Using cell culture assays to predict patient's response to radiation therapy?
Another area of interest that has been insufficiently explored is the possibility of using cell culture assays to predict a patient's response to radiation therapy.
A Chicago area oncologist, Robert Schrek, at one time applied the assay to the field of radiation therapy. He found that people vary greatly in the susceptibility of their cells to radiation.
One example was that some patients' leukemia cells could be destroyed with a mere two roentgens of radiation, while a few patients had cells that could withstand 1,000 roentgens.
Hinkley and Bosanquet of the Bath Cancer Research Unit reported the results of 61 CLL specimens from 40 patients showed profound inter-patient differences in the sensitivity of cells to radiation. Five patient specimens, which were radio-resistant in vitro, were from patients who were also resistant clinically to irradiation. Another patient who responded very well clinically was found to be extremely sensitive in a cell culture assay.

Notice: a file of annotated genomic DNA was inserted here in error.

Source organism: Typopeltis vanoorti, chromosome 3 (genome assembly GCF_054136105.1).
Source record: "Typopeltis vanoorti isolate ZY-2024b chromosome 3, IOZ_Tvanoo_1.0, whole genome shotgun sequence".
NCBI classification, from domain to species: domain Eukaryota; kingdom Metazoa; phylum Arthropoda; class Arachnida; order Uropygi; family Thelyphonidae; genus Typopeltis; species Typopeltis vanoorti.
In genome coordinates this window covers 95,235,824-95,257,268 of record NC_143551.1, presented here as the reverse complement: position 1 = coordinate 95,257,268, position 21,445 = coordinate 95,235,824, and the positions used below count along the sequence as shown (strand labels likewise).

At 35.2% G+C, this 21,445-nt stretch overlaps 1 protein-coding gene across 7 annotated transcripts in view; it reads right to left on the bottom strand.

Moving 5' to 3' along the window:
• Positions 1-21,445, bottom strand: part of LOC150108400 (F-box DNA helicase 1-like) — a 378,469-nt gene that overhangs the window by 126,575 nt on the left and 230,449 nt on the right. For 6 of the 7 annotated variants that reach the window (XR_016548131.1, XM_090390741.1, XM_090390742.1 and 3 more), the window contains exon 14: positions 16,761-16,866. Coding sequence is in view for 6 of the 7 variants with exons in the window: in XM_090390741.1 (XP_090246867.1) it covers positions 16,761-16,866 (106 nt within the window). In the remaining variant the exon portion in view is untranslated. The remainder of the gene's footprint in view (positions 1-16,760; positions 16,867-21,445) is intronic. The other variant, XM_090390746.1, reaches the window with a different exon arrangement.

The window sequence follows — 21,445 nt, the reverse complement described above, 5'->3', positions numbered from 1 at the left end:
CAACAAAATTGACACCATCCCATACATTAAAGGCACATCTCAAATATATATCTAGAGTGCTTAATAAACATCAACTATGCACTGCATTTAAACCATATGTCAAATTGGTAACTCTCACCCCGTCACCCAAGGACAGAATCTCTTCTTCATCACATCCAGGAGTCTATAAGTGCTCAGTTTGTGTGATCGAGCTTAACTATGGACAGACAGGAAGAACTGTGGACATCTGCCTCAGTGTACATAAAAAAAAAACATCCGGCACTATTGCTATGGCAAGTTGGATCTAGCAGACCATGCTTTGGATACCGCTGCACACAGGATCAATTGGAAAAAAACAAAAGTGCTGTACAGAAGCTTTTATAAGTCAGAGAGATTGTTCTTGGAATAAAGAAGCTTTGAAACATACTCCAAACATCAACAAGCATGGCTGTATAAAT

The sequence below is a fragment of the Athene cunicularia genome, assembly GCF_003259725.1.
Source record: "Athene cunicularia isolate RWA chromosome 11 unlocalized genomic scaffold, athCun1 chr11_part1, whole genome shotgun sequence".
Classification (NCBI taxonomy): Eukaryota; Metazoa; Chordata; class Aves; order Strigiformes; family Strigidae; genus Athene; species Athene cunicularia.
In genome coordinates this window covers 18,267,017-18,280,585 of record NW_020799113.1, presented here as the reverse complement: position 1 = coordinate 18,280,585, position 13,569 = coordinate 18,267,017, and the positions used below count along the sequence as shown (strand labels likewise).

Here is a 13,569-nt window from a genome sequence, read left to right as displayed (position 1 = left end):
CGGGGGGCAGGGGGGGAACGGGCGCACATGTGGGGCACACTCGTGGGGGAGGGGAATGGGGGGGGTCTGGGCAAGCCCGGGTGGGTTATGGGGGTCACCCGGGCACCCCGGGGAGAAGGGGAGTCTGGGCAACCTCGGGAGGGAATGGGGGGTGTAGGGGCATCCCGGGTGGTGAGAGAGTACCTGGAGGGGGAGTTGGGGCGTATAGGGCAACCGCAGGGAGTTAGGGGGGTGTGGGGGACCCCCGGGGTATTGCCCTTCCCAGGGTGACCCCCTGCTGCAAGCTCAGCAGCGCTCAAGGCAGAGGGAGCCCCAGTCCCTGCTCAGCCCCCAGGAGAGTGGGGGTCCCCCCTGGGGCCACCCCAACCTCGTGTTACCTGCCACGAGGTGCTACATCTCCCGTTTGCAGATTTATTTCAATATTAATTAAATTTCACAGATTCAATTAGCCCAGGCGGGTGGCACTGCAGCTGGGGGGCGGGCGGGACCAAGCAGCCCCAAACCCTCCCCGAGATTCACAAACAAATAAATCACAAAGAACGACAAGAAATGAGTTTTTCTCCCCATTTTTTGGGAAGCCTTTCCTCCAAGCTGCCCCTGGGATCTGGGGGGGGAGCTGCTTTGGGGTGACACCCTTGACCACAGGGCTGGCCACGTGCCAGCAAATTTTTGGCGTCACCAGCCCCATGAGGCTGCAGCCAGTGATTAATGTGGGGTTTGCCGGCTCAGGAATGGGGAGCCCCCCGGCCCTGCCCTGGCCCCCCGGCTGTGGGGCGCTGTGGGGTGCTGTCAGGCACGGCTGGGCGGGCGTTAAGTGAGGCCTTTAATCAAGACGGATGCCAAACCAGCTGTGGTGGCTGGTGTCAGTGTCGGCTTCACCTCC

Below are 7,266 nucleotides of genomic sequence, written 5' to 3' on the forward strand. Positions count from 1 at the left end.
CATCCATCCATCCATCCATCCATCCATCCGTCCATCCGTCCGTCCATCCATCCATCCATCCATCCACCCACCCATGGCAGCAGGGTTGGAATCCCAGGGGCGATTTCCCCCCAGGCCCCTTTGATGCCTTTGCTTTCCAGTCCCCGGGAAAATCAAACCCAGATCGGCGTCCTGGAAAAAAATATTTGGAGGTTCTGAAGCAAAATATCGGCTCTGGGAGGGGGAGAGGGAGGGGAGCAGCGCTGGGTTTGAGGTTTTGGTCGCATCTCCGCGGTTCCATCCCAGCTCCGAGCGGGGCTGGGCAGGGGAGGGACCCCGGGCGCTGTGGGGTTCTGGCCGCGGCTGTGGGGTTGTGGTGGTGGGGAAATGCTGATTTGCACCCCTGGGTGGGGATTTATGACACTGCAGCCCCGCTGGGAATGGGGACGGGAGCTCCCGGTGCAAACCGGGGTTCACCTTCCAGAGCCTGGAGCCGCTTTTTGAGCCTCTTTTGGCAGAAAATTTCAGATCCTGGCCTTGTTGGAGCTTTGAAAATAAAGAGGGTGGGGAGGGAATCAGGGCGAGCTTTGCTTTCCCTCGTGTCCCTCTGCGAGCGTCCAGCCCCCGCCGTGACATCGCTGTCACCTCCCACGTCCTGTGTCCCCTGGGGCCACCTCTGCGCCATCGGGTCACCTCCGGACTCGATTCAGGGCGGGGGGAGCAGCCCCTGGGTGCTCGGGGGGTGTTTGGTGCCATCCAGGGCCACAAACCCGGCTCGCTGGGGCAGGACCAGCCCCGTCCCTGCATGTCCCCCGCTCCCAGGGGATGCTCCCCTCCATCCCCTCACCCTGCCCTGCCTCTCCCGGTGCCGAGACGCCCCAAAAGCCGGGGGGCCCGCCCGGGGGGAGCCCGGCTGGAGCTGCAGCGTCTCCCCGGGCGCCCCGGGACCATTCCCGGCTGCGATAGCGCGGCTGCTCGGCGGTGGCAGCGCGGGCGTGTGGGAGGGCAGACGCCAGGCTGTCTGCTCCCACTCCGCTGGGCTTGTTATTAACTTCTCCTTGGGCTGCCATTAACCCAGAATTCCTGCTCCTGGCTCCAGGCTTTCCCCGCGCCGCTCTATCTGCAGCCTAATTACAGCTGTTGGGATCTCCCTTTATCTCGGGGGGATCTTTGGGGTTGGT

(Hinkley HJ, Bosanquet AG. The in vitro radiosensitivity of lymphocytes from chronic lymphocytic leukaemia using the differential staining cytotoxicity (DISC) assay. II-results on 40 patients. Int J Radiat Biol. 1992;61:111-121)
Comby, of the University of Caen also observed this relationship in B-cell CLL and predicted the utility of cell culture assays as a valuable clue to the selection of irradiation regimens for B-CLL patients and assessing the impact of radiation on tumor cell death. Investigation of correlations between in vitro radiation-induced apoptosis and the in vivo response to radiation therapy.
(Comby E, Andre I, Troussard X, et al. In vitro evaluation of B-CLL cells apoptotic responses to irradiation. Leuk Lymphoma. 1999;34:159-166)
I understand there are no cell culture assay labs in the world that are currently offering their tests before patients undergoing radiation treatment. It seems likely that adopting research into the use of cell culture assays for pre-screening radiation therapy could be very beneficial.
Differential Staining Cytotoxicity Assay (DiSC)
Gregory D. Pawelski
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